Q&A with Robert Parry

Today I’m posting Q&A with Robert Parry, author of “The Arrow Chest” and “The Virgin and the Crab”. Enjoy!

1)   Welcome to Queen Anne Boleyn Website! Could you share with us a little about yourself and your background?

I am an English writer of English historical fiction. My work spans the Tudor, Georgian and Victorian eras – but I like to explore the whole area of dreams and the unconscious as well as the facts and events of history. What people thought and imagined is every bit as important, I feel, as what they actually did – and so I try to convey this aspect of the past as much as possible in my stories.

2)   I have finished “The Arrow Chest” and I was impressed with your style of writing and ability of blending histories. How did you get an idea of writing about Anne Boleyn’s story set in Victorian background?

There are already so many novels and films about Anne Boleyn that I wanted to come up with something fresh.  And because I wanted to explore the psychological and emotional dynamics between the characters that surrounded her during her tragically short life I decided to loosen up and move the whole story forward into a different era. Victorian Gothic (19th century) is a perfect place to put Henry VIII and Anne because the Victorian age has lots of parallels to that of the Tudor periods. There were powerful men – ‘kings’ in their own right. There were beautiful elegant women, and there were the fabulous poets and painters of the Pre-Raphaelite movement. So it was not difficult to find placements for Anne, Henry and for Thomas Wyatt in that kind of environment. But it was also a suitable match because it was a time which underwent its own very powerful crisis of faith and identity – similar to that experienced at the time of the Reformation of the 16th century. The Victorians had the advent of Darwin’s theory of evolution, and the threat this held for the established Church. The horrors of Anne’s execution and the sinister plots that festered in the background at the time of her fall also fit perfectly into a Gothic setting. The author and reader are then both liberated in a sense to explore and speculate about what might really have taken place, not in a sense of dry facts and events, but on a deeper, more fundamental level of raw emotion.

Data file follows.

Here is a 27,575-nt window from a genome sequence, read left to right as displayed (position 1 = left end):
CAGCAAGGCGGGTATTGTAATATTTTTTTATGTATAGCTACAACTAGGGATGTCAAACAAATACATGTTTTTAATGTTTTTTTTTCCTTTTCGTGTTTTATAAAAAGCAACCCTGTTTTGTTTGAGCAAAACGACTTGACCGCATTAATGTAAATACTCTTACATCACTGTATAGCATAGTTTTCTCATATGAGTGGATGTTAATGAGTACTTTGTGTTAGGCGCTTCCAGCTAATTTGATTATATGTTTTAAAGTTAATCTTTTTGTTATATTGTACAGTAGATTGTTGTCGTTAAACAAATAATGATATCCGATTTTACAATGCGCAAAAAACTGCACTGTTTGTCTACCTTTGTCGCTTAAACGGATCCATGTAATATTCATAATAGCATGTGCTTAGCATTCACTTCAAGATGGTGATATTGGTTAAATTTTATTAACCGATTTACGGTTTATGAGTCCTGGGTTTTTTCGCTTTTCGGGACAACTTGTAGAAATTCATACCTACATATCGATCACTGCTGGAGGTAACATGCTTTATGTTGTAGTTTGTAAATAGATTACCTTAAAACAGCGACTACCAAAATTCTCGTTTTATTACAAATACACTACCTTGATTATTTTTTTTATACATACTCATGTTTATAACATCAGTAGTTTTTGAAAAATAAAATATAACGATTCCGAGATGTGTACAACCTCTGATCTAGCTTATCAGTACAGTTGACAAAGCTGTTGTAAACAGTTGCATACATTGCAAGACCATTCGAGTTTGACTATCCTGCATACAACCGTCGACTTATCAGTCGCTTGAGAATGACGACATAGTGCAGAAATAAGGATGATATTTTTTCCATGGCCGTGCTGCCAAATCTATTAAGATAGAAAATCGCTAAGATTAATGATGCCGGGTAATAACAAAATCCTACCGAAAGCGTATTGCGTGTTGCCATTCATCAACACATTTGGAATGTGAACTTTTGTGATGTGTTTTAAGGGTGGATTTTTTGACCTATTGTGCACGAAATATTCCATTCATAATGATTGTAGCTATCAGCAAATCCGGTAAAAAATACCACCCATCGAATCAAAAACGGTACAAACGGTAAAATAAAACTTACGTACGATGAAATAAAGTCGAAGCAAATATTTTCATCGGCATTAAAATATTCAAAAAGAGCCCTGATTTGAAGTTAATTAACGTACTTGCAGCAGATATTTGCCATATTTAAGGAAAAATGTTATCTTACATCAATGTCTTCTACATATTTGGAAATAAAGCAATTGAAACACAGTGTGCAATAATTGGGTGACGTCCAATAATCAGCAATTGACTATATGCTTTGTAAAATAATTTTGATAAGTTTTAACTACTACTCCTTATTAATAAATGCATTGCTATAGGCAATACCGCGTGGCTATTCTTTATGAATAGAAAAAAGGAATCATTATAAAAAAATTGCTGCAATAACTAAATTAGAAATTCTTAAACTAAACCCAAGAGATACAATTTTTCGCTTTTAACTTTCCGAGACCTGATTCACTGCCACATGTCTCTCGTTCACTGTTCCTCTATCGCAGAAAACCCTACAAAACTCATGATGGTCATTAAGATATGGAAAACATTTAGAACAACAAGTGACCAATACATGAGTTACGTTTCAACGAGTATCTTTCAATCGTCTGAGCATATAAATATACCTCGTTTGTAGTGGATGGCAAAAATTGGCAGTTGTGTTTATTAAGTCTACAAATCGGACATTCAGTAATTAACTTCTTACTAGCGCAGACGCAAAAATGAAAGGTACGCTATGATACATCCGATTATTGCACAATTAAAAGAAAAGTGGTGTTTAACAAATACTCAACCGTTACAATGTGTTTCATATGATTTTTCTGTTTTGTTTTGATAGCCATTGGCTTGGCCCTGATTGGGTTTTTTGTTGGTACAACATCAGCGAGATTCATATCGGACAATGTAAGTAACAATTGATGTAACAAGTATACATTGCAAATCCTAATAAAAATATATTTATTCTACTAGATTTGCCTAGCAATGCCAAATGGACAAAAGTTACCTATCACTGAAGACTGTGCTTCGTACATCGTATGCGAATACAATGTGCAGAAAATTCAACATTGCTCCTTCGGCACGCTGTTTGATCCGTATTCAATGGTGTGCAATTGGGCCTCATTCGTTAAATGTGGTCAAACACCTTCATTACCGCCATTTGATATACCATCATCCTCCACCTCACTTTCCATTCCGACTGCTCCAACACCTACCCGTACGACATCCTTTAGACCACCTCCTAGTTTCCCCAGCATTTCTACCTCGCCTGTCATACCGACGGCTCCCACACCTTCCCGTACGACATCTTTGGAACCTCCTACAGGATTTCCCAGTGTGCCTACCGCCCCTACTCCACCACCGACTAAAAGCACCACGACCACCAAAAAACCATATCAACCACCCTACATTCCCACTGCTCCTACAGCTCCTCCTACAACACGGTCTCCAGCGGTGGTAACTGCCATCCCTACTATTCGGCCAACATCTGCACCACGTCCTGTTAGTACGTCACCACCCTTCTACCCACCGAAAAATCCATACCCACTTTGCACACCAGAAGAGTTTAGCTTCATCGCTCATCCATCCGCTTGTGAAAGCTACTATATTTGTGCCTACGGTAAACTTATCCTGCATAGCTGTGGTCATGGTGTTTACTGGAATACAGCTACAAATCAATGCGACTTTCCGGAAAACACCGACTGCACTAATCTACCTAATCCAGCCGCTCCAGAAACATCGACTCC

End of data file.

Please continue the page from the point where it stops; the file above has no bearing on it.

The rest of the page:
3)  Amos and Daphne are linked to Thomas Wyatt and Anne Boleyn; are they also a combination of other historical figures?

One could draw parallels with a much older generation – of Lancelot and Gwenevere, for example, at the court of King Arthur. There was a strong code of chivalric conduct in those times, or at least in the legend. There was a strict hierarchy in society and a precise way in which one was supposed to behave. In The Arrow Chest, the main protagonist, Amos, strives to find a solution to the situation he finds himself in through embracing the cult of the ‘English Gentleman’ which, in itself, embraced some of the principles of knightly conduct from those much older times. In fact the Victorians were very fond of exploring the realm of medieval culture. The poems of Tennyson, the paintings of the Pre-Raphaelites – all these looked to the past for inspiration as to how to live an honourable and dignified life amid all the distractions and temptations of the contemporary world, which for the Victorians were ones of unprecedented industrialisation and commercialisation accompanied what they perceived as a moral and spiritual decline.

4)   The illustration on the cover of “The Arrow Chest” is very beautiful – it is called “Daphne” by Amos Roselli. But Amos is a fictional character, so who created the cover?

Thank you, Sylwia! Because you have said how much you liked it, I shall claim full responsibility for it myself   ;-)

Robert Parry

5)   It is three years since your debut novel “The Virgin and the Crab” was launched. How do you feel about your writing career now after 3 years and two released books?